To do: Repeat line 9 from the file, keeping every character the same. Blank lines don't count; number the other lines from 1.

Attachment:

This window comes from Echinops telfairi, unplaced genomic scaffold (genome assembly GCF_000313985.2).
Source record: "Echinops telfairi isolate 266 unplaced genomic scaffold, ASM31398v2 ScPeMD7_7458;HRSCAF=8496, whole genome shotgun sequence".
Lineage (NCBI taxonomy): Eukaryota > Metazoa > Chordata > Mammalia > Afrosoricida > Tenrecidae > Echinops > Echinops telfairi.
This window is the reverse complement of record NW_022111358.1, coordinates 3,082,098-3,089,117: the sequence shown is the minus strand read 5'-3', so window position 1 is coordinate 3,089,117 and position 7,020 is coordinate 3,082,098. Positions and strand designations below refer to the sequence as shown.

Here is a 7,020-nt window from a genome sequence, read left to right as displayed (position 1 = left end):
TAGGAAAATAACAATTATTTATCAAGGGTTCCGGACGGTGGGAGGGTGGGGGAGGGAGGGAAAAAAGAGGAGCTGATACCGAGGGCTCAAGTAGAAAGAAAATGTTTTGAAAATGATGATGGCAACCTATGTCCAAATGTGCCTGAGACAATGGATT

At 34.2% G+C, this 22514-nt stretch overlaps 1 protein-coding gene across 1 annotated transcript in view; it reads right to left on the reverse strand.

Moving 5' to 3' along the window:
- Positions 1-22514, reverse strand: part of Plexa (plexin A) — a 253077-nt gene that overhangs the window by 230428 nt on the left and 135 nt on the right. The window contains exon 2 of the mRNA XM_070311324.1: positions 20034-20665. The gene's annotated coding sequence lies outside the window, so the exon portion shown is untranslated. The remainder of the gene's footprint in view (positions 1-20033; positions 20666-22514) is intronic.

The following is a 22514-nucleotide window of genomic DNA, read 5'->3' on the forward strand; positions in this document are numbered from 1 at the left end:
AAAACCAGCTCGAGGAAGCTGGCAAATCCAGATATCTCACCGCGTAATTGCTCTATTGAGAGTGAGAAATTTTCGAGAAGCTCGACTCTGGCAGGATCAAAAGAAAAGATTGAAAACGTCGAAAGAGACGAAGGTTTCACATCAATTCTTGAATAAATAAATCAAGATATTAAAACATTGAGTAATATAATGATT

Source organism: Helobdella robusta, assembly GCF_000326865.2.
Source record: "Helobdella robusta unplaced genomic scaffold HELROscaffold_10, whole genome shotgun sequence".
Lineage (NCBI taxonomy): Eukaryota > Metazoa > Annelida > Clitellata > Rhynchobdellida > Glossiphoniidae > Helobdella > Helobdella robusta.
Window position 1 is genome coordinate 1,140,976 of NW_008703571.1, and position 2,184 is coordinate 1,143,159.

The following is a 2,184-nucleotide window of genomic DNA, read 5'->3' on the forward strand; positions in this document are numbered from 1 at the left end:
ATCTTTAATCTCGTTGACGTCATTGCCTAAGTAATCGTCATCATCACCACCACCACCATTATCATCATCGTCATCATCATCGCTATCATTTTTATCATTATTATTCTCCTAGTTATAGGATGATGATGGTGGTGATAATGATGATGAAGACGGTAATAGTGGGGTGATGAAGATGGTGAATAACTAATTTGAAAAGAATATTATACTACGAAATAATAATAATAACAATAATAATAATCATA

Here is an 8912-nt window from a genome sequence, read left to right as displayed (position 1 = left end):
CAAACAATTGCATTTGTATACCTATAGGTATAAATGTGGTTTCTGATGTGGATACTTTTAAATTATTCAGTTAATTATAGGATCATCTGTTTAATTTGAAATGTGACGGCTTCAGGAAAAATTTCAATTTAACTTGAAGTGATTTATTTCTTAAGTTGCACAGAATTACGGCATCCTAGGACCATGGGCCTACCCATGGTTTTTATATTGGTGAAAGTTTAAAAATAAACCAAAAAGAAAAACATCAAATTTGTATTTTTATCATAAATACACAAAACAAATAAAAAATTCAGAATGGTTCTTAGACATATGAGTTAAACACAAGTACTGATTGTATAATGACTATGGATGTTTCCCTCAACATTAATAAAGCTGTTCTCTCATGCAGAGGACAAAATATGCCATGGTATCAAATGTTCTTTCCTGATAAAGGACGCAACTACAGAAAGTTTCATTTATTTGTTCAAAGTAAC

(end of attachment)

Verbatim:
- Positions 1-22514, reverse strand: part of Plexa (plexin A) — a 253077-nt gene that overhangs the window by 230428 nt on the left and 135 nt on the right. The window contains exon 2 of the mRNA XM_070311324.1: positions 20034-20665. The gene's annotated coding sequence lies outside the window, so the exon portion shown is untranslated. The remainder of the gene's footprint in view (positions 1-20033; positions 20666-22514) is intronic.